No preview · Article · Jun 2012 · The Consultant pharmacist: the journal of the American Society of Consultant Pharmacists
  • S S Johnston · C Conner · M Aagren · K Ruiz · J Bouchard
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    ABSTRACT: This retrospective observational study examined the association between International Classification of Diseases, Ninth Revision, Clinical Modification (ICD-9-CM)-coded outpatient hypoglycaemic events and fall-related fractures in Medicare-covered patients with type 2 diabetes. Data were derived from healthcare claims for individuals with employer-sponsored Medicare supplemental insurance. The study period consisted of two consecutive 1-year periods; the baseline period (1 April 2008 to 31 March 2009) and the evaluation period (1 April 2009 to 31 March 2010). Patients selected for study were at least 65 years of age with evidence of type 2 diabetes during the baseline period, as identified using a Healthcare Effectiveness Data and Information Set algorithm or by at least two prescription claims for oral antidiabetic drugs. The baseline period was used to collect information on the patients' demographics and clinical characteristics. The evaluation period was used to identify the presence of hypoglycaemic events and fall-related fractures. Logistic regression was employed to examine the association between hypoglycaemic events and fall-related fractures occurring during the evaluation period, adjusting for patients' demographics and clinical characteristics. Of 361 210 included patients, 16 936 had hypoglycaemic events during the evaluation period. Patients with hypoglycaemic events had 70% higher regression-adjusted odds (hypoglycaemic events odds ratio = 1.70; 95% confidence interval = 1.58-1.83) of fall-related fractures than patients without hypoglycaemic events. Multiple sensitivity analyses also yielded results suggesting increased odds of fall-related fractures in patients with hypoglycaemic events. ICD-9-CM-coded outpatient hypoglycaemic events were independently associated with an increased risk of fall-related fractures. Further studies of the relationship between hypoglycaemia and the risk of fall-related fractures are warranted.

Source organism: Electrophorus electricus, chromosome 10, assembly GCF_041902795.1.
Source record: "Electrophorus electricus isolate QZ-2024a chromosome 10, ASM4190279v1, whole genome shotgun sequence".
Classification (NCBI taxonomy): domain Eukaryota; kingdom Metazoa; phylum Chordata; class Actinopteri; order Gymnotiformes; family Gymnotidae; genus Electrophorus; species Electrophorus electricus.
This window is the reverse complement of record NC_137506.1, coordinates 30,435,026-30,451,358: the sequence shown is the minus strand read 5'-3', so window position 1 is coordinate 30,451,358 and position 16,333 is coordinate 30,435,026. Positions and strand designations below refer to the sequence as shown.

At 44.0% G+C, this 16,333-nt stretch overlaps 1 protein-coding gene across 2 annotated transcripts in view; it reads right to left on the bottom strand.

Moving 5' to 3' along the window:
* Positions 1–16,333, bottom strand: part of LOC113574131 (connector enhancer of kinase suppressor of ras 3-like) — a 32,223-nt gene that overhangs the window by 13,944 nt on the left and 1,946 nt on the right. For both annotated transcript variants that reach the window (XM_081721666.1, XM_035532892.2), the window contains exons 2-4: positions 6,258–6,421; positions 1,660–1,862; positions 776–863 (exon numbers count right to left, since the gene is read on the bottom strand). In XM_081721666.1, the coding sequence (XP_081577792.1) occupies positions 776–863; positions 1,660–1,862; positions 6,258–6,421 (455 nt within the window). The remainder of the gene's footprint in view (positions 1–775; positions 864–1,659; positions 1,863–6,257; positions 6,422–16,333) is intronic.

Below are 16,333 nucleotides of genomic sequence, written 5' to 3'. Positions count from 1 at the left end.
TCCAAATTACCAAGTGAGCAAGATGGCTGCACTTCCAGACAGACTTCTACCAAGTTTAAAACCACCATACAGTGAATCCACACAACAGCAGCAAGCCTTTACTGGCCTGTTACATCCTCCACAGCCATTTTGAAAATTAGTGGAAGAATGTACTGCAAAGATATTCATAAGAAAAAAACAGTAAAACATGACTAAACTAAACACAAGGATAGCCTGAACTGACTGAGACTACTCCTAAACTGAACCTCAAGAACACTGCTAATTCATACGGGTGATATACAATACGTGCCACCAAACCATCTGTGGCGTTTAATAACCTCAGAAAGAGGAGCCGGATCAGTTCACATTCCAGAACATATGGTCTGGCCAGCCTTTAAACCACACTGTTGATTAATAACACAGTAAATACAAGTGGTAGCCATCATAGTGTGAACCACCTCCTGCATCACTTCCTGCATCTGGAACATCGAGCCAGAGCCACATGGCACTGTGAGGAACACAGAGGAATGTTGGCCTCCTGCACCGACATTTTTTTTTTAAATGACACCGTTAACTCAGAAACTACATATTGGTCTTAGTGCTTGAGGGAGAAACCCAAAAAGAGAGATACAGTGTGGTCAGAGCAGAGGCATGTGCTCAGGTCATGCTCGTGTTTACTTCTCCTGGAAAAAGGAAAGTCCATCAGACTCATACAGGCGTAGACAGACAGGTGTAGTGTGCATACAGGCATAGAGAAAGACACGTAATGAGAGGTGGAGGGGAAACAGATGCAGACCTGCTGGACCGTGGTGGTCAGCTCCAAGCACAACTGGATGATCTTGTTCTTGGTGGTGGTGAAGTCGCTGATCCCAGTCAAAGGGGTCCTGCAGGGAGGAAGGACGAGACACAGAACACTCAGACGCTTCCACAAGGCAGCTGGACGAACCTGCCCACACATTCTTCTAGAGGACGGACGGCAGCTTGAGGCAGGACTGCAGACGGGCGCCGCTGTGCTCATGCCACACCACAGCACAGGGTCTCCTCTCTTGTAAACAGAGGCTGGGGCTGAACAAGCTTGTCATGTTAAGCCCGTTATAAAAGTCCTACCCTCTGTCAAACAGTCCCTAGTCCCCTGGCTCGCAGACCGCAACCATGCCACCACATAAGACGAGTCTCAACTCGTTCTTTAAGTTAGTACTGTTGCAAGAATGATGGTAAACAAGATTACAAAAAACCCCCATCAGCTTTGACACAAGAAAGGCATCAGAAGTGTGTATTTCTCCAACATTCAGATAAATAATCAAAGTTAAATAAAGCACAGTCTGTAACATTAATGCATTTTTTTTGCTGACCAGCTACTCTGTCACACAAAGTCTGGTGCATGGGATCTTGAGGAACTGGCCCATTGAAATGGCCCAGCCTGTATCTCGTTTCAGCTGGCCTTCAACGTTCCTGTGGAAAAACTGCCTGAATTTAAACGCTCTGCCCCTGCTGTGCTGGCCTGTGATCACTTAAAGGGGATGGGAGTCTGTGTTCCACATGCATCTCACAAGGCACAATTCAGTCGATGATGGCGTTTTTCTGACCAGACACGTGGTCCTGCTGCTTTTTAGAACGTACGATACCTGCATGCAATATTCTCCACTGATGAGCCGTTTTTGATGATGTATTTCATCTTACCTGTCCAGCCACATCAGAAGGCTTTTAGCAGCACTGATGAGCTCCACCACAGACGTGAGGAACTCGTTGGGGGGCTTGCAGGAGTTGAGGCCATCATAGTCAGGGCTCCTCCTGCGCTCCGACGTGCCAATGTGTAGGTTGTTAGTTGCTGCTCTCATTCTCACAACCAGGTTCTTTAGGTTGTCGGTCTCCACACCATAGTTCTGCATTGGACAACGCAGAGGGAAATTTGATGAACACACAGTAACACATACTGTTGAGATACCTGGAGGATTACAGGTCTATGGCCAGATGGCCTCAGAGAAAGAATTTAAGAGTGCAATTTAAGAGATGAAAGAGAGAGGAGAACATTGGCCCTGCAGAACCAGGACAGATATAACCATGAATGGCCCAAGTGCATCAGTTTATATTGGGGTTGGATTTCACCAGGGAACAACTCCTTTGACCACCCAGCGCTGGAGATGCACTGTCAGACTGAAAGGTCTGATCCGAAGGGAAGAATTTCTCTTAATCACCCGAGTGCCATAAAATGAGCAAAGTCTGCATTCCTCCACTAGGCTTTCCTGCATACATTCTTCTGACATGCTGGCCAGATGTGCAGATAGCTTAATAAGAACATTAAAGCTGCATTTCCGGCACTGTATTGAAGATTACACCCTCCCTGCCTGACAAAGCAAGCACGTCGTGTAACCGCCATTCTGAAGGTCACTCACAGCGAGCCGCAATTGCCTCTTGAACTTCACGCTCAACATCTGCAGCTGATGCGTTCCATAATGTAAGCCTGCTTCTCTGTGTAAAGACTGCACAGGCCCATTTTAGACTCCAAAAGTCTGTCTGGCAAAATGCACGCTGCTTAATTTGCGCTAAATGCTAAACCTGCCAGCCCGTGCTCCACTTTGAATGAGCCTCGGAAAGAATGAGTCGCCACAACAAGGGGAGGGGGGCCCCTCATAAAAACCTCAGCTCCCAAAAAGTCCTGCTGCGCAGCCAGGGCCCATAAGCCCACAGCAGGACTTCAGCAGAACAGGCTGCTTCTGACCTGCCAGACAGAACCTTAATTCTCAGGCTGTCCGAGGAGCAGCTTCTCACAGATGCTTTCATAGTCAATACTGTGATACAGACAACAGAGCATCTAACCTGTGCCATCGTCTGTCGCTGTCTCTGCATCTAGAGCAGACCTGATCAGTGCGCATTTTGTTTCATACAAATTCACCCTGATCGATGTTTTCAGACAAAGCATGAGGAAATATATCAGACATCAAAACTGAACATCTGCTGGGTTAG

No preview · Article · Feb 2012 · Diabetes Obesity and Metabolism
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    E. Buysman · C. Conner · F. Liu · M. Aagren · J. Bouchard

    Preview · Article · Nov 2011 · Value in Health
  • Erin Buysman · Christopher Conner · Mark Aagren · Jonathan Bouchard · Fang Liu
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    ABSTRACT: This study was conducted to compare adherence and persistence of patients initiating basal insulin therapy with Levemir FlexPen versus those initiating basal insulin therapy with NPH via vial and syringe. Data were gathered from a large US retrospective claims database, and included patients with type 2 diabetes that initiated basal insulin therapy with either Levemir FlexPen or NPH in vials. Patients were defined as adherent to therapy if they had a medication possession ratio (MPR) of ≥80% in the 12-month follow-up period and were defined as persistent with therapy if they had no gaps in insulin therapy in the follow-up period. After controlling for confounders using logistic regression, patients initiating therapy with Levemir FlexPen had 39% higher adjusted odds of achieving an MPR ≥80% versus patients initiating therapy with NPH vial (OR 1.39; 95% CI: 1.04-1.85). Analysis of persistence using a Cox proportional hazards model indicated that patients initiating Levemir FlexPen had a 38% lower hazard of discontinuation compared to NPH vial (HR 0.62, 95% CI: 0.55-0.70). Claims-based studies are limited to the extent that they accurately capture medical and pharmacy use. Also, relying on claims-based data limits the generalizability of the findings to similar populations and treatments. These results suggest that persistence and adherence with insulin may be improved for patients initiating basal insulin therapy with Levemir FlexPen versus NPH vial.
    No preview · Article · Sep 2011 · Current Medical Research and Opinion